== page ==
Storm Henk causes around 150 million pounds in UK insured losses

By Carolyn Cohn and Simon Jessop

LONDON (Reuters) -Storm Henk, which battered Britain last week, caused around 150 million pounds ($190 million) in insured losses and damaged around 2,000 properties, consultants PwC said on Wednesday.

Heavy rain caused major rivers to burst their banks and the government issued more than 300 flood warnings, only weeks after Storm Babet also caused flooding in October.

Mohammad Khan, head of general insurance at PwC UK, said the insured losses from the two storms “will be just within many insurers’ expected total weather losses, although for a few it may push them above what they expected”.

He added more rain and possibly more flooding was expected.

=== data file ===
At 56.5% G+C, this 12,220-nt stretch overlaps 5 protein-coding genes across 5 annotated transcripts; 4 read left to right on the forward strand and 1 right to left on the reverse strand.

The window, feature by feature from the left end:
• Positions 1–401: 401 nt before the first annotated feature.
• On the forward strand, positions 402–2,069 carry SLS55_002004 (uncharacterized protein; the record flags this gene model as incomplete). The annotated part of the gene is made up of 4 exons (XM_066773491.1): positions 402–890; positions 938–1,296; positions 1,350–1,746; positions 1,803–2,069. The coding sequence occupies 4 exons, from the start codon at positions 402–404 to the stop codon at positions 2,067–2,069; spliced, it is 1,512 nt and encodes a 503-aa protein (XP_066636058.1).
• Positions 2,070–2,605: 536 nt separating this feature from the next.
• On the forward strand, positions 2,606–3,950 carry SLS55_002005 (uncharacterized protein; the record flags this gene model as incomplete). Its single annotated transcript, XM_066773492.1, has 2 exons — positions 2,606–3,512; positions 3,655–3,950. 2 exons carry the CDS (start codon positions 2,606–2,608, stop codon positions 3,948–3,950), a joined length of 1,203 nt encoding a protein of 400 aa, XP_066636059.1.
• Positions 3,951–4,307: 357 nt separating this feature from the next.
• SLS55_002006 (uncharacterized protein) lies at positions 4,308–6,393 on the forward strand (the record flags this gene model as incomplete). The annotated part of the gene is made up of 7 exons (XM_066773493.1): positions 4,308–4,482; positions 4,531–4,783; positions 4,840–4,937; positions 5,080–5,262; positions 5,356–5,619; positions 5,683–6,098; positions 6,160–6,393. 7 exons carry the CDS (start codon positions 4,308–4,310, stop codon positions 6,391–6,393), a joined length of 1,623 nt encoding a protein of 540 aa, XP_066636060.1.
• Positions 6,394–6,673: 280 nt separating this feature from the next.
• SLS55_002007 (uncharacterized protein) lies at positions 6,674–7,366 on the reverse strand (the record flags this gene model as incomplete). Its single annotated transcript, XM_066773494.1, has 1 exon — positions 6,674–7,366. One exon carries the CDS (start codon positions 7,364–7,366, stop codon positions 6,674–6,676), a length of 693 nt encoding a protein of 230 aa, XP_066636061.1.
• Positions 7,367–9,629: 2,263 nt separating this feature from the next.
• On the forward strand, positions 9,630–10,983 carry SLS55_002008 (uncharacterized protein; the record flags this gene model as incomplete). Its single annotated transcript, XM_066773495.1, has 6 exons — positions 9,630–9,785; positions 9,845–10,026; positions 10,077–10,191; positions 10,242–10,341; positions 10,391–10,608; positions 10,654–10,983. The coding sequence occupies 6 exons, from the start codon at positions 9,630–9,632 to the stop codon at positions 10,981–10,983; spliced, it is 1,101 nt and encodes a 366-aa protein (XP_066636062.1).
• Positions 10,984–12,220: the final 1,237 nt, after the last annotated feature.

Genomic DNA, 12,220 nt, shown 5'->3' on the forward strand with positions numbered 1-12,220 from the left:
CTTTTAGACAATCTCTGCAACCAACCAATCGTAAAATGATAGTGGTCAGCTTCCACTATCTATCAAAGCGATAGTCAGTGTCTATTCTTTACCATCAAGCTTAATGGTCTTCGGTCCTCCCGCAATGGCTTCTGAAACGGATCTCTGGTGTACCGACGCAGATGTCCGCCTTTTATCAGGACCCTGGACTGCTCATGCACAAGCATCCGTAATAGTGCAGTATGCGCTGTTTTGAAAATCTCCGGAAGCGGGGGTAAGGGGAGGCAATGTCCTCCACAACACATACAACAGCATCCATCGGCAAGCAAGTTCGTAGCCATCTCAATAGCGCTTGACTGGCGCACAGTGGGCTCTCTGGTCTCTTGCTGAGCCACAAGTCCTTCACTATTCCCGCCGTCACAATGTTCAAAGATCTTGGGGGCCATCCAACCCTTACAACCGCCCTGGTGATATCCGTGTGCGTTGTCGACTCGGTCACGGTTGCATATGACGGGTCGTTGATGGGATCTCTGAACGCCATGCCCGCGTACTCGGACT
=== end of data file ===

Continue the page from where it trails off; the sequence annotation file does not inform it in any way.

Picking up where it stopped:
Climate change has been linked to more frequent and damaging weather events, raising the risk of insurance claims and also of property being very difficult or expensive to insure.

John Neal, chief executive of the Lloyd’s of London insurance market, said Britain had an estimated 6 million homes uninsured for flood and that consumer perceptions of the risk were “not strong enough”.

“So, if we end up with huge flooding problems carrying on for three or four weeks, it could become… a government-related problem, you know, with the lack of insurance,” he told Reuters.

More broadly, Neal said the average premium being paid for home insurance, under which a flooding claim would normally occur, was currently around 200 pounds, which was “not enough” considering the growing risks.

($1 = 0.7855 pounds)

(Editing by Alison Williams and Barbara Lewis)